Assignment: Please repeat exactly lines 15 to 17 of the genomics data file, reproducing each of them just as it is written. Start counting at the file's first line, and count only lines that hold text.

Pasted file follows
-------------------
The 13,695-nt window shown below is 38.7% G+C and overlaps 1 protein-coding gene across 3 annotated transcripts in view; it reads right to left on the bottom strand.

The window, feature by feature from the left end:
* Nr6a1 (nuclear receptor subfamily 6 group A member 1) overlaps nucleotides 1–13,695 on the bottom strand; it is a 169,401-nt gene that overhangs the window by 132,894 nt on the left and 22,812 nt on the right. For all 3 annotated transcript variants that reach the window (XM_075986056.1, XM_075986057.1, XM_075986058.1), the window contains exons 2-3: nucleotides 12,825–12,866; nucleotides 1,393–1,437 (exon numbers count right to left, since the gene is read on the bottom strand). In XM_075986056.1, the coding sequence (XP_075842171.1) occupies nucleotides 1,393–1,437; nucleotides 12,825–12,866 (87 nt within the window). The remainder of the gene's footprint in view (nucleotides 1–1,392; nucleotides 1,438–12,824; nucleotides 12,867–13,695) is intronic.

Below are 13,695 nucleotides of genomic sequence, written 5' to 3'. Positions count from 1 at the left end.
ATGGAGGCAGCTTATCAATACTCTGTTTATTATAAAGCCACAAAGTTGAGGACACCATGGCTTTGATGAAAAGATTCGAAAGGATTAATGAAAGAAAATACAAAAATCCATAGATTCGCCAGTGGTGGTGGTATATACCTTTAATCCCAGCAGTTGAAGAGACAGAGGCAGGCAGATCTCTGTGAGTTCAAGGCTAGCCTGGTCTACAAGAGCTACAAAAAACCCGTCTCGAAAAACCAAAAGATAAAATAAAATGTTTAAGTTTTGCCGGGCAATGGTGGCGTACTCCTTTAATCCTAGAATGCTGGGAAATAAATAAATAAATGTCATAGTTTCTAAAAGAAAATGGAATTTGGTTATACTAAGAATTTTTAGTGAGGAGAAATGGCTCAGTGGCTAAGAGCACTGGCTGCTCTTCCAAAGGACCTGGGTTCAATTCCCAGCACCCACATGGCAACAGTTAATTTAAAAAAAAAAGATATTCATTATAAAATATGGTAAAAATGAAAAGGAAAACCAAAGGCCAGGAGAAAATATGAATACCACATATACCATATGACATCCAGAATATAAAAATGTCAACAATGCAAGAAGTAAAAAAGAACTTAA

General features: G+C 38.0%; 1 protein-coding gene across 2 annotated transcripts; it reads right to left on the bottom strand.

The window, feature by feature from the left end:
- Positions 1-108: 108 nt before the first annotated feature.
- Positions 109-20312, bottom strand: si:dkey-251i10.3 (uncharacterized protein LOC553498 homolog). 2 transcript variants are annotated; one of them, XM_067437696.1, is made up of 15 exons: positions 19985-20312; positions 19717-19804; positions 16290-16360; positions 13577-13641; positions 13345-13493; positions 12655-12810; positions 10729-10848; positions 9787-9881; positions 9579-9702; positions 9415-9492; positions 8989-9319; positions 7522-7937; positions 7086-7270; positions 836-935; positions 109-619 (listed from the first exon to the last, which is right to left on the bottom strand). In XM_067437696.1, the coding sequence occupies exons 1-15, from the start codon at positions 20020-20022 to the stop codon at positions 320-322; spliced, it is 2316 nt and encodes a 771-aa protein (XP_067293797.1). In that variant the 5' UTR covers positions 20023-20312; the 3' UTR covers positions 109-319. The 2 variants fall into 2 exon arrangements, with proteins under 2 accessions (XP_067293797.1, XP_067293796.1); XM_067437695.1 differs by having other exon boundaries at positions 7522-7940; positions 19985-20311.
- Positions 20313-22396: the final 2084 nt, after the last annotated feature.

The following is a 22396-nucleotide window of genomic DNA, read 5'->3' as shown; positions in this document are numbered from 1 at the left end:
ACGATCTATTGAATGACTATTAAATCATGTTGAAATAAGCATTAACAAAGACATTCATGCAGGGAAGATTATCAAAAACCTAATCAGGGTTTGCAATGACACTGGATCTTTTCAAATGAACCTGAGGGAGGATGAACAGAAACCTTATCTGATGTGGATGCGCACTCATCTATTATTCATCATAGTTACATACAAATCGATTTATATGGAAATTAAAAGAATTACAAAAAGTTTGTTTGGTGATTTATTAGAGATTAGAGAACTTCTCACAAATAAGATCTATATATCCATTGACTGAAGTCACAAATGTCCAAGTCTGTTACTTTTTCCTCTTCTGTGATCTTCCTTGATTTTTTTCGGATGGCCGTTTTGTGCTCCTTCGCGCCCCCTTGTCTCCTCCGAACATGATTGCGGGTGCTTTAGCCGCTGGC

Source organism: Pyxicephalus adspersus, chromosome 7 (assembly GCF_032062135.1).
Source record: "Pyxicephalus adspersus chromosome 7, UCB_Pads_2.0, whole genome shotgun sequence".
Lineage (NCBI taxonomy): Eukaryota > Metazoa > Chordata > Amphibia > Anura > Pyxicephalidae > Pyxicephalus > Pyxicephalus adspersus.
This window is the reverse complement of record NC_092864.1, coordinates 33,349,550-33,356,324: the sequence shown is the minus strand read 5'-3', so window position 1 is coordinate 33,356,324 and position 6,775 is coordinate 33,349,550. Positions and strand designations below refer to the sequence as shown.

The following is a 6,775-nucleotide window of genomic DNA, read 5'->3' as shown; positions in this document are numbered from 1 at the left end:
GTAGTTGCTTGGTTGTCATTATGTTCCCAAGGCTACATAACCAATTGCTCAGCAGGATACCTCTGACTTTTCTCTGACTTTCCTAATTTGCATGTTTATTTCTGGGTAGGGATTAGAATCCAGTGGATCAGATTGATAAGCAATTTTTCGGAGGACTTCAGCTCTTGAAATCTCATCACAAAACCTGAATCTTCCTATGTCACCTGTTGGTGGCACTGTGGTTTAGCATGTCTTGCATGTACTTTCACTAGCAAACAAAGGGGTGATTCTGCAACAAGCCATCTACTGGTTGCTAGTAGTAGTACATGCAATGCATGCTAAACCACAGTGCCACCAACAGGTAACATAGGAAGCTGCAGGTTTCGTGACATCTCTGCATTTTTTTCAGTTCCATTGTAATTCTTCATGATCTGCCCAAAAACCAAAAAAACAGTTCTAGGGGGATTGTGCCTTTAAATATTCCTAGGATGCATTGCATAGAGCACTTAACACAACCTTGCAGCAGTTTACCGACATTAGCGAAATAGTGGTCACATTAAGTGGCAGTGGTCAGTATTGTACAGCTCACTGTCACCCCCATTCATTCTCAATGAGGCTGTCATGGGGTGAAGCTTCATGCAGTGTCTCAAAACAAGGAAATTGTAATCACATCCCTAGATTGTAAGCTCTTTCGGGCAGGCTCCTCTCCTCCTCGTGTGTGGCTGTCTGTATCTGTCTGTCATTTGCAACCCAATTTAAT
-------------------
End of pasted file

Lineage (NCBI taxonomy): Eukaryota > Metazoa > Chordata > Amphibia > Anura > Pyxicephalidae > Pyxicephalus > Pyxicephalus adspersus.
This window is the reverse complement of record NC_092864.1, coordinates 33,349,550-33,356,324: the sequence shown is the minus strand read 5'-3', so window position 1 is coordinate 33,356,324 and position 6,775 is coordinate 33,349,550. Positions and strand designations below refer to the sequence as shown.

The following is a 6,775-nucleotide window of genomic DNA, read 5'->3' as shown; positions in this document are numbered from 1 at the left end: